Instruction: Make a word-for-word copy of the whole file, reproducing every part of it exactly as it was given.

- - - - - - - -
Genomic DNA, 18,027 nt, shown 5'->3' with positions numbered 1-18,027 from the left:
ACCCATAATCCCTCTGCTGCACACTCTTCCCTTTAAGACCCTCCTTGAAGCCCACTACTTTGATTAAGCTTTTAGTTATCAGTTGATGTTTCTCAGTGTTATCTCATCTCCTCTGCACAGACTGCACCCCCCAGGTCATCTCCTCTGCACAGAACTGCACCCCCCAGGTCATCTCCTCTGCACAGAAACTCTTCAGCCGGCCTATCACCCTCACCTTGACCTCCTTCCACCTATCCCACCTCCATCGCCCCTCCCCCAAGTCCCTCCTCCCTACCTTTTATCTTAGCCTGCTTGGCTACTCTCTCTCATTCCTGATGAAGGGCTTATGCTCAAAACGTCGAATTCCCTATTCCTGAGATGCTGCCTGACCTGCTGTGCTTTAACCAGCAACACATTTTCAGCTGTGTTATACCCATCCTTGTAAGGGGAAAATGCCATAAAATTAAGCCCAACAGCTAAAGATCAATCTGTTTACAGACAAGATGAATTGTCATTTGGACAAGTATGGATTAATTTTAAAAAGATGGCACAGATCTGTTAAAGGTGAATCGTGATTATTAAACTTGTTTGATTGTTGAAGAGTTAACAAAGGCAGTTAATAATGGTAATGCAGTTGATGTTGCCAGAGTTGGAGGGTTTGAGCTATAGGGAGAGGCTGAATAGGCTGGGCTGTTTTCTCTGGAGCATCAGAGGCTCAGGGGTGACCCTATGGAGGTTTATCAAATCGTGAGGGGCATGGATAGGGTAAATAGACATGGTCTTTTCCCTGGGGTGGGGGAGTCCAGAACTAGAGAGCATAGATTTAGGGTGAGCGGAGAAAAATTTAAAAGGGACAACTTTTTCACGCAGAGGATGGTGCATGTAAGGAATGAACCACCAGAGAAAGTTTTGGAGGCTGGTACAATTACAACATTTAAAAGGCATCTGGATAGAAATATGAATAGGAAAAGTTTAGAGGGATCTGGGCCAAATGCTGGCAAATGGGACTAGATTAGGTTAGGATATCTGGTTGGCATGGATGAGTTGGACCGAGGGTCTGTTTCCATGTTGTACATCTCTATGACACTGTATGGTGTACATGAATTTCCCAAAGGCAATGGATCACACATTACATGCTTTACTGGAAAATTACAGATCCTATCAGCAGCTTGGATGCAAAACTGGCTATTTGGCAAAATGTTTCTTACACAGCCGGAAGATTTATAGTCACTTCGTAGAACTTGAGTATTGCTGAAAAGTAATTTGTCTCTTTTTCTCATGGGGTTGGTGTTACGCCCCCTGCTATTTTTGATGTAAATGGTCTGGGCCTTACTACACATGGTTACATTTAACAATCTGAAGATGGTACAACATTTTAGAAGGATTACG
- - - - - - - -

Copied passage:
Genomic DNA, 18,027 nt, shown 5'->3' with positions numbered 1-18,027 from the left:
ACCCATAATCCCTCTGCTGCACACTCTTCCCTTTAAGACCCTCCTTGAAGCCCACTACTTTGATTAAGCTTTTAGTTATCAGTTGATGTTTCTCAGTGTTATCTCATCTCCTCTGCACAGACTGCACCCCCCAGGTCATCTCCTCTGCACAGAACTGCACCCCCCAGGTCATCTCCTCTGCACAGAAACTCTTCAGCCGGCCTATCACCCTCACCTTGACCTCCTTCCACCTATCCCACCTCCATCGCCCCTCCCCCAAGTCCCTCCTCCCTACCTTTTATCTTAGCCTGCTTGGCTACTCTCTCTCATTCCTGATGAAGGGCTTATGCTCAAAACGTCGAATTCCCTATTCCTGAGATGCTGCCTGACCTGCTGTGCTTTAACCAGCAACACATTTTCAGCTGTGTTATACCCATCCTTGTAAGGGGAAAATGCCATAAAATTAAGCCCAACAGCTAAAGATCAATCTGTTTACAGACAAGATGAATTGTCATTTGGACAAGTATGGATTAATTTTAAAAAGATGGCACAGATCTGTTAAAGGTGAATCGTGATTATTAAACTTGTTTGATTGTTGAAGAGTTAACAAAGGCAGTTAATAATGGTAATGCAGTTGATGTTGCCAGAGTTGGAGGGTTTGAGCTATAGGGAGAGGCTGAATAGGCTGGGCTGTTTTCTCTGGAGCATCAGAGGCTCAGGGGTGACCCTATGGAGGTTTATCAAATCGTGAGGGGCATGGATAGGGTAAATAGACATGGTCTTTTCCCTGGGGTGGGGGAGTCCAGAACTAGAGAGCATAGATTTAGGGTGAGCGGAGAAAAATTTAAAAGGGACAACTTTTTCACGCAGAGGATGGTGCATGTAAGGAATGAACCACCAGAGAAAGTTTTGGAGGCTGGTACAATTACAACATTTAAAAGGCATCTGGATAGAAATATGAATAGGAAAAGTTTAGAGGGATCTGGGCCAAATGCTGGCAAATGGGACTAGATTAGGTTAGGATATCTGGTTGGCATGGATGAGTTGGACCGAGGGTCTGTTTCCATGTTGTACATCTCTATGACACTGTATGGTGTACATGAATTTCCCAAAGGCAATGGATCACACATTACATGCTTTACTGGAAAATTACAGATCCTATCAGCAGCTTGGATGCAAAACTGGCTATTTGGCAAAATGTTTCTTACACAGCCGGAAGATTTATAGTCACTTCGTAGAACTTGAGTATTGCTGAAAAGTAATTTGTCTCTTTTTCTCATGGGGTTGGTGTTACGCCCCCTGCTATTTTTGATGTAAATGGTCTGGGCCTTACTACACATGGTTACATTTAACAATCTGAAGATGGTACAACATTTTAGAAGGATTACG